Don’t stop talking to your kids as they get older. Big ones may be less likely to chat, but it is important to keep talking and listening.
Many big ones are glad their parents and carers make the effort to spend time with them. Communication is more than just asking about what your kid has been doing; it’s also asking about what they’ve been thinking and feeling.
Things to think about
Older ones can get very upset and emotional because they are growing and changing and practising to be an adult; they want to be heard, understood and accepted.
Let your older one know you will listen and try to understand their point of view, without putting them down or trying to control them. Even when there are arguments, listening to your older ones is good because it gives them a chance to tell you what is bothering them.
If an agreement cannot be reached, older ones are still more likely to do what their parents and carers want if their parents and carers listen to them.
Regular yarning with your older ones helps them to know they can come to you about; both good and bad things that may happen.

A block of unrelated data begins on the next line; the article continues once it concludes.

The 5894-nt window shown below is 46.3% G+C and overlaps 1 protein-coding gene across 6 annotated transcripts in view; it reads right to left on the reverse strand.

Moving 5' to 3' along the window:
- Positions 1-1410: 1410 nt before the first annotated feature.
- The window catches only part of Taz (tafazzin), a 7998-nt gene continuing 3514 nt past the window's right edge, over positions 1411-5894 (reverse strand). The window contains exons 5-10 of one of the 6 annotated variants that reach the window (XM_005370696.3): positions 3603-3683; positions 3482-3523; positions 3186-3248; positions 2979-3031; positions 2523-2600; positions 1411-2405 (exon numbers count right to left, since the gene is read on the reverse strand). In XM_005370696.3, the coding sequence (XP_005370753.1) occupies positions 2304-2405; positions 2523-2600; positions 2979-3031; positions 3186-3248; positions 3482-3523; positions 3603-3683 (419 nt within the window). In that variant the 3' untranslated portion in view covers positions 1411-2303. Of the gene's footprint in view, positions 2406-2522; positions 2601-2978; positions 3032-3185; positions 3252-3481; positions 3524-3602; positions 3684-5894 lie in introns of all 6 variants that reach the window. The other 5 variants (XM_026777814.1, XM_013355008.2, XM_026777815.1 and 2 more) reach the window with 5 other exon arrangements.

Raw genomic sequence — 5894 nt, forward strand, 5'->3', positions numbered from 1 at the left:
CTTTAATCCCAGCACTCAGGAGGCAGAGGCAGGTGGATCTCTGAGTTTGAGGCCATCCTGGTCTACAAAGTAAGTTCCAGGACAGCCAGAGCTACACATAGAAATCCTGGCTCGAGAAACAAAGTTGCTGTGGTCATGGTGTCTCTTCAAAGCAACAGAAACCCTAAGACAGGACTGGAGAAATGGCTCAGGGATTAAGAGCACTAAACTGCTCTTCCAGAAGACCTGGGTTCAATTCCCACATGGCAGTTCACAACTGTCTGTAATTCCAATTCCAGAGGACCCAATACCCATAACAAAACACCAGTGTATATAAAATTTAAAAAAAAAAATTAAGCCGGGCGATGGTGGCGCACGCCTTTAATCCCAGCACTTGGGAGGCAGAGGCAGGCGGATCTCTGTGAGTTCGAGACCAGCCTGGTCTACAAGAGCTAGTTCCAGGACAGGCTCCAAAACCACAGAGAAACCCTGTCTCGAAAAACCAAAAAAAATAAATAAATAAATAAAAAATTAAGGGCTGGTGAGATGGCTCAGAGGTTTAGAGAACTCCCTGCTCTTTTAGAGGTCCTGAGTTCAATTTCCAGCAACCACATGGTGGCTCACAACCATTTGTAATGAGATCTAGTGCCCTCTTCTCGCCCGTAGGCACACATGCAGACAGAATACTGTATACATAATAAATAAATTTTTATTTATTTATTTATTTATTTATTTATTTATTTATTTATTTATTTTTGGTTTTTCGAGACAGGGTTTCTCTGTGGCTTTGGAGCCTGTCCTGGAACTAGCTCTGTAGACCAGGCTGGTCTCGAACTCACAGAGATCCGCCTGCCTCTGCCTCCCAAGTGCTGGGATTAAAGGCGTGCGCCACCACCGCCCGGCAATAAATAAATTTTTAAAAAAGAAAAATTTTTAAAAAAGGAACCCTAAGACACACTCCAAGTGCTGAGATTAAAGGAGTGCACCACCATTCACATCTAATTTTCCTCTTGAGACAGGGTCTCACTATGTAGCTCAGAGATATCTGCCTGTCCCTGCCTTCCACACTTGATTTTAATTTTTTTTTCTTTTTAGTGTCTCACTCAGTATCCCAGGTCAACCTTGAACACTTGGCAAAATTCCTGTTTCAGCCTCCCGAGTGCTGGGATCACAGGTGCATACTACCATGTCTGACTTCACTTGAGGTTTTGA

Some older ones have a hard time with anger and upset feelings and keep their feelings inside. You can help your older ones to learn that anger is a normal emotion and that it needs to be dealt with safely.
Yarning with your older ones
It can be hard when parents and carers try to talk about an issue with their older one and he or she won’t talk about it. If you can, find times and ways to talk about it before it gets worse.
Try going for a drive or a walk with them so you can talk ‘shoulder to shoulder’.
You could try yarning about things like bullying when you see bullying in a movie or on TV. You could try to yarn about better ways of solving issues than using violence or bullying.
If your older one doesn’t want to talk, sometimes it is helpful to back off for a while and give them a chance to think it over. A few days later, you can try to start the yarn again. Be patient with them and they will open up more easily.
Although it may be harder to get boys to open up, parents and carers should try to yarn with their sons just as much as their daughters.
What’s worrying older ones?